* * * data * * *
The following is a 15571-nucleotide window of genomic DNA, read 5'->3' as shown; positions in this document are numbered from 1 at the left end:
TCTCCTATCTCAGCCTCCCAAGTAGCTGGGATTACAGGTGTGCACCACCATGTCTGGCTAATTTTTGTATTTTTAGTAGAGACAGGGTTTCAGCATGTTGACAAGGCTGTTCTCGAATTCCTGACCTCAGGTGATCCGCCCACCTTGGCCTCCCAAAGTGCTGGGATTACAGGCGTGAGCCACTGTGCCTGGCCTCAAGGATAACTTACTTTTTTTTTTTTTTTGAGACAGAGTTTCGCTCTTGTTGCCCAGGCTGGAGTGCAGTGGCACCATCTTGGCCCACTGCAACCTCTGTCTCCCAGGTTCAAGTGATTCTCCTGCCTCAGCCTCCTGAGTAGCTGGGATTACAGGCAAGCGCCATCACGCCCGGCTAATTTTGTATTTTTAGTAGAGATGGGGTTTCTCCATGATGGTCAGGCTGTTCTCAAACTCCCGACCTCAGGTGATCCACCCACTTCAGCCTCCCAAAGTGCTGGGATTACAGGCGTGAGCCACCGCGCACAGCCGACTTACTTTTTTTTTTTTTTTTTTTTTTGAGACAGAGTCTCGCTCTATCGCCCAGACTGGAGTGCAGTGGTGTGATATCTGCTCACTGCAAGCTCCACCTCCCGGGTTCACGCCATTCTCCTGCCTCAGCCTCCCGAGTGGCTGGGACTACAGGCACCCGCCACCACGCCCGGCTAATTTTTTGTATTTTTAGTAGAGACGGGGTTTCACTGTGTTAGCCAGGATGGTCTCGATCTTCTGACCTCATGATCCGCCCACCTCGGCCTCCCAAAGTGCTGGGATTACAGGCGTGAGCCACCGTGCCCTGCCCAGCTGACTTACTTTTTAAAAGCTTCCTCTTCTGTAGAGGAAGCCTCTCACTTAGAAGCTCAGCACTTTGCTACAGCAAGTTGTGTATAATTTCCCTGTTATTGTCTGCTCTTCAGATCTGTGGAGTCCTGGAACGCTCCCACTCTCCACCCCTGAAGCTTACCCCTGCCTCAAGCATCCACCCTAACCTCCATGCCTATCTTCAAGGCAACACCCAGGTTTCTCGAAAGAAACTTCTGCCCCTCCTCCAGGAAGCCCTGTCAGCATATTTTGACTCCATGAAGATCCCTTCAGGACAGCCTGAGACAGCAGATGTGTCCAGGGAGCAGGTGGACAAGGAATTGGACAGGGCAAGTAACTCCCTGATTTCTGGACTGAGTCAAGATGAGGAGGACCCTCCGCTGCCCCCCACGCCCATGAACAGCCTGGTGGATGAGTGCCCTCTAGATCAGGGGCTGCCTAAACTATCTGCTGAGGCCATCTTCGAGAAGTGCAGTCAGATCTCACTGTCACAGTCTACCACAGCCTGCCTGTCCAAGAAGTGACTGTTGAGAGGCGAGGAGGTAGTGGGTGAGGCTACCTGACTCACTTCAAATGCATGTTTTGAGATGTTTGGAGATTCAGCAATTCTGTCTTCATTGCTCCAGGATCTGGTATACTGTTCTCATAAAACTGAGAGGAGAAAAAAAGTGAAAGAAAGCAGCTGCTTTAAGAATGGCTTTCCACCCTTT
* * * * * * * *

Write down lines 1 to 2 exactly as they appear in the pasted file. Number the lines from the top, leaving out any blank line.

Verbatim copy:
The following is a 15571-nucleotide window of genomic DNA, read 5'->3' as shown; positions in this document are numbered from 1 at the left end:
TCTCCTATCTCAGCCTCCCAAGTAGCTGGGATTACAGGTGTGCACCACCATGTCTGGCTAATTTTTGTATTTTTAGTAGAGACAGGGTTTCAGCATGTTGACAAGGCTGTTCTCGAATTCCTGACCTCAGGTGATCCGCCCACCTTGGCCTCCCAAAGTGCTGGGATTACAGGCGTGAGCCACTGTGCCTGGCCTCAAGGATAACTTACTTTTTTTTTTTTTTTGAGACAGAGTTTCGCTCTTGTTGCCCAGGCTGGAGTGCAGTGGCACCATCTTGGCCCACTGCAACCTCTGTCTCCCAGGTTCAAGTGATTCTCCTGCCTCAGCCTCCTGAGTAGCTGGGATTACAGGCAAGCGCCATCACGCCCGGCTAATTTTGTATTTTTAGTAGAGATGGGGTTTCTCCATGATGGTCAGGCTGTTCTCAAACTCCCGACCTCAGGTGATCCACCCACTTCAGCCTCCCAAAGTGCTGGGATTACAGGCGTGAGCCACCGCGCACAGCCGACTTACTTTTTTTTTTTTTTTTTTTTTTGAGACAGAGTCTCGCTCTATCGCCCAGACTGGAGTGCAGTGGTGTGATATCTGCTCACTGCAAGCTCCACCTCCCGGGTTCACGCCATTCTCCTGCCTCAGCCTCCCGAGTGGCTGGGACTACAGGCACCCGCCACCACGCCCGGCTAATTTTTTGTATTTTTAGTAGAGACGGGGTTTCACTGTGTTAGCCAGGATGGTCTCGATCTTCTGACCTCATGATCCGCCCACCTCGGCCTCCCAAAGTGCTGGGATTACAGGCGTGAGCCACCGTGCCCTGCCCAGCTGACTTACTTTTTAAAAGCTTCCTCTTCTGTAGAGGAAGCCTCTCACTTAGAAGCTCAGCACTTTGCTACAGCAAGTTGTGTATAATTTCCCTGTTATTGTCTGCTCTTCAGATCTGTGGAGTCCTGGAACGCTCCCACTCTCCACCCCTGAAGCTTACCCCTGCCTCAAGCATCCACCCTAACCTCCATGCCTATCTTCAAGGCAACACCCAGGTTTCTCGAAAGAAACTTCTGCCCCTCCTCCAGGAAGCCCTGTCAGCATATTTTGACTCCATGAAGATCCCTTCAGGACAGCCTGAGACAGCAGATGTGTCCAGGGAGCAGGTGGACAAGGAATTGGACAGGGCAAGTAACTCCCTGATTTCTGGACTGAGTCAAGATGAGGAGGACCCTCCGCTGCCCCCCACGCCCATGAACAGCCTGGTGGATGAGTGCCCTCTAGATCAGGGGCTGCCTAAACTATCTGCTGAGGCCATCTTCGAGAAGTGCAGTCAGATCTCACTGTCACAGTCTACCACAGCCTGCCTGTCCAAGAAGTGACTGTTGAGAGGCGAGGAGGTAGTGGGTGAGGCTACCTGACTCACTTCAAATGCATGTTTTGAGATGTTTGGAGATTCAGCAATTCTGTCTTCATTGCTCCAGGATCTGGTATACTGTTCTCATAAAACTGAGAGGAGAAAAAAAGTGAAAGAAAGCAGCTGCTTTAAGAATGGCTTTCCACCCTTT